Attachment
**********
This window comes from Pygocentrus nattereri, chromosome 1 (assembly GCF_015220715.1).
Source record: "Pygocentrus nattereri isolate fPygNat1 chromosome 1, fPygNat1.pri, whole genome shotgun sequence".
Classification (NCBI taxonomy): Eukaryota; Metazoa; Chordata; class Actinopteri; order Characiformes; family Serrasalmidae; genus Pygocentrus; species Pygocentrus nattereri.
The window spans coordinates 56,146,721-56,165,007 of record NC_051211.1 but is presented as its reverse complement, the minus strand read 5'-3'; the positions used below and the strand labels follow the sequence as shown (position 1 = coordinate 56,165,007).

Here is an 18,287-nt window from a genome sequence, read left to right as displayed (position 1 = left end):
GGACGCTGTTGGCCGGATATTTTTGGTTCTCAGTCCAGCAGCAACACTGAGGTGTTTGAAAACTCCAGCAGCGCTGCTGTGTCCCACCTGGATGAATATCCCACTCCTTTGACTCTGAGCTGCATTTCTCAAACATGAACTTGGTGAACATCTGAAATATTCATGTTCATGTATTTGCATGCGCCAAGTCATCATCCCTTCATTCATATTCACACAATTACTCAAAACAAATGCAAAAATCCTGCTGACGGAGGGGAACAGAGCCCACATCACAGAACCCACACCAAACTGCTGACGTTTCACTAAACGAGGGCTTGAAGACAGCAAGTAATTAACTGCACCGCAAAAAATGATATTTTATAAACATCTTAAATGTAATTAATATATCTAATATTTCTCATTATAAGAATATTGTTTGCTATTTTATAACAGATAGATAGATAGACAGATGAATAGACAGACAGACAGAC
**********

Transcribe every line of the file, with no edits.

This window comes from Pygocentrus nattereri, chromosome 1 (assembly GCF_015220715.1).
Source record: "Pygocentrus nattereri isolate fPygNat1 chromosome 1, fPygNat1.pri, whole genome shotgun sequence".
Classification (NCBI taxonomy): Eukaryota; Metazoa; Chordata; class Actinopteri; order Characiformes; family Serrasalmidae; genus Pygocentrus; species Pygocentrus nattereri.
The window spans coordinates 56,146,721-56,165,007 of record NC_051211.1 but is presented as its reverse complement, the minus strand read 5'-3'; the positions used below and the strand labels follow the sequence as shown (position 1 = coordinate 56,165,007).

Here is an 18,287-nt window from a genome sequence, read left to right as displayed (position 1 = left end):
GGACGCTGTTGGCCGGATATTTTTGGTTCTCAGTCCAGCAGCAACACTGAGGTGTTTGAAAACTCCAGCAGCGCTGCTGTGTCCCACCTGGATGAATATCCCACTCCTTTGACTCTGAGCTGCATTTCTCAAACATGAACTTGGTGAACATCTGAAATATTCATGTTCATGTATTTGCATGCGCCAAGTCATCATCCCTTCATTCATATTCACACAATTACTCAAAACAAATGCAAAAATCCTGCTGACGGAGGGGAACAGAGCCCACATCACAGAACCCACACCAAACTGCTGACGTTTCACTAAACGAGGGCTTGAAGACAGCAAGTAATTAACTGCACCGCAAAAAATGATATTTTATAAACATCTTAAATGTAATTAATATATCTAATATTTCTCATTATAAGAATATTGTTTGCTATTTTATAACAGATAGATAGATAGACAGATGAATAGACAGACAGACAGAC